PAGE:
Worldbridge, hit by loss of key supporters, has few mourners Theme park's developer says he may take his project elsewhere.

July 18, 1991|By Larry Carson | Larry Carson,Evening Sun Staff

For Carlisle L. Ewing, 68, Middle River auto graveyard operator and former U.S. Marine, the body blow that Baltimore County officials delivered this week to the proposed Worldbridge Asian theme park and trade center doesn't repair the politicians' images one bit.

"I hope both of 'em go down the drain," Ewing said of County Executive Roger B. Hayden and County Councilman Vince Gardina, D-5th.

On Tuesday, Hayden and Gardina announced they would not support special zoning regulations needed for the theme park to become reality.

Their opposition, Ewing said, merely represented a belated recognition that Middle River folks vote in Baltimore County elections, and New York developers and big corporations do not.

Besides, Ewing said, "nobody's come around and offered me 10 cents for my business, but they show it on their pictures as a

pond with a palm tree next to it."

Ewing's 10-acre junkyard sits within the 1,016 acres developerDean L. Gitter had planned to use for the complex.

Other opponents of the project were pleased at the elected officials' actions. Whether the project can still be done in some form remains uncertain, but at the very least, county opposition to special zoning was a major setback for Worldbridge in eastern Baltimore County.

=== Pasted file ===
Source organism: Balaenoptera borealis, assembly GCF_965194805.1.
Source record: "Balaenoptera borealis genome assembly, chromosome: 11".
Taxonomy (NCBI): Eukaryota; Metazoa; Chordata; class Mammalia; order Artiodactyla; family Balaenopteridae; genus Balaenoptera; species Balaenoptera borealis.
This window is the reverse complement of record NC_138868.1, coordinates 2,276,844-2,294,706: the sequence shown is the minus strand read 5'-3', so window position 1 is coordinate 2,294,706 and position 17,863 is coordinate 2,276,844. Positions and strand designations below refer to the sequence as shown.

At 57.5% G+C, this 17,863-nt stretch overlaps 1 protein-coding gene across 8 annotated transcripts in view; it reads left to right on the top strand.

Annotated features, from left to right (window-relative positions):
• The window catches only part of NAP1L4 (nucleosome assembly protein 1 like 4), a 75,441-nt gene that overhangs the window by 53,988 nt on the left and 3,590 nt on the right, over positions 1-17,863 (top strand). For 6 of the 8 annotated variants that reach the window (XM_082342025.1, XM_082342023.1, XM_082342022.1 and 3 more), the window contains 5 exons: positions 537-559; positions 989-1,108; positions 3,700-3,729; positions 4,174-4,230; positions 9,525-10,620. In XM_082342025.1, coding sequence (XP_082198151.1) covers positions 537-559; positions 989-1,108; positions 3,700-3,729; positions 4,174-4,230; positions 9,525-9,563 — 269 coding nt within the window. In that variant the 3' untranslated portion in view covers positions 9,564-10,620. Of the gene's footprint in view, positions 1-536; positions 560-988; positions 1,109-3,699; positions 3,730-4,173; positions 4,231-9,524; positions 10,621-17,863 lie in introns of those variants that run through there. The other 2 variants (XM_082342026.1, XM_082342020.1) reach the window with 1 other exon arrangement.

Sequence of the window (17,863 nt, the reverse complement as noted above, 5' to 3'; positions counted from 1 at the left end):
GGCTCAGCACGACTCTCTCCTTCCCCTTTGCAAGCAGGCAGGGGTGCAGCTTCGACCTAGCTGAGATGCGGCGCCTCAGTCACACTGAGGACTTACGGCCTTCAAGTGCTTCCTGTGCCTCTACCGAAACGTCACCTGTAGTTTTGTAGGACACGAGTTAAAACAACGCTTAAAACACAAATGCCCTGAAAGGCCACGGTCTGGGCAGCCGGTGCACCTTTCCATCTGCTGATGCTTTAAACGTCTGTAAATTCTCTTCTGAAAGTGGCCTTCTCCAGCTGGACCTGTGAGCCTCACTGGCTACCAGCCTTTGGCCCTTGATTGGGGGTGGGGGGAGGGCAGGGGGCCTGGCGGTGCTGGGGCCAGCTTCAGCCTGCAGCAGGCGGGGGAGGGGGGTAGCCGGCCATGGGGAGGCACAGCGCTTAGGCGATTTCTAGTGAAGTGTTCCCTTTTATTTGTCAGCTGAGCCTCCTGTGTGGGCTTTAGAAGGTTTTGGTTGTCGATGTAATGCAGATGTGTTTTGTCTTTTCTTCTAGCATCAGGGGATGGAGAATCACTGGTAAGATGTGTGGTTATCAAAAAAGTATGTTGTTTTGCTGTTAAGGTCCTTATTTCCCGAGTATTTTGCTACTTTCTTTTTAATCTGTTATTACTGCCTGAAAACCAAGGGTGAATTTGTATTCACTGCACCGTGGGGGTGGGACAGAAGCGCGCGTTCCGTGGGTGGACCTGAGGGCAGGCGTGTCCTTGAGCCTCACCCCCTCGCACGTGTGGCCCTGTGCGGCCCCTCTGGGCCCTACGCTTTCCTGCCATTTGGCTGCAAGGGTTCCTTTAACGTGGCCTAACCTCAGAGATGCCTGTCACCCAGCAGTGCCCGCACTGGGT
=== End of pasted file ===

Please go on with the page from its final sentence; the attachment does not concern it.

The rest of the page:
John J. Schmidt, vice president of the Bowley's Quarters Improvement Association and a member of a citizens committee that was created to revise the special zoning regulations to accommodate the park, said, "We're pleased with the decision by Vince Gardina."

He said he agrees with the councilman that the theme park would be only a seasonal attraction.

"We want an industrial park. My community was against [Worldbridge]," he said. "There was no concrete plan you could look at."

He said he believes the project is now dead, despite what Gitter says.

Gitter yesterday issued another prepared statement attacking both Hayden and his predecessor, Dennis F. Rasmussen, who he said "have fallen into the short-term trap of playing to a minority of ill-informed local opposition. . . . "

NTC He insisted that "Worldbridge Centre is alive and well," although he said the project could relocate.

Not only is the project prepared to continue elsewhere, Gitter said, but he is not prepared to concede defeat in Middle River.

Fred Conrad, a member of the Bowley's Quarters Improvement Association and also on the special zoning committee, said the zoning would have allowed too many possible uses for the huge tract between Eastern Boulevard and Md. 40. Also, such a tourist attraction would bring too much traffic, he said.

Even Worldbridge supporters couldn't defend the way in which the project has been presented to the community.

Pat Winter, director of the Eastern Baltimore Area Chamber of Commerce and a Worldbridge backer, had no argument with Hayden's and Gardina's actions.

"The Worldbridge people have fallen down in presenting a program the community can buy into," she said. "I would like to see the project looked upon favorably."

Gitter unveiled his $500 million development idea in May 1988, and Rasmussen was an enthusiastic booster until he was defeated for re-election last November. Hayden said in December that he, too, supported the development, but only if Gitter could muster popular support and financial backing.

The executive and Gardina both said, however, that Gitter has done neither and appears unable to get financing. So they withdrew support for the special zoning definitions that would provide for a cultural theme park in county zoning law.

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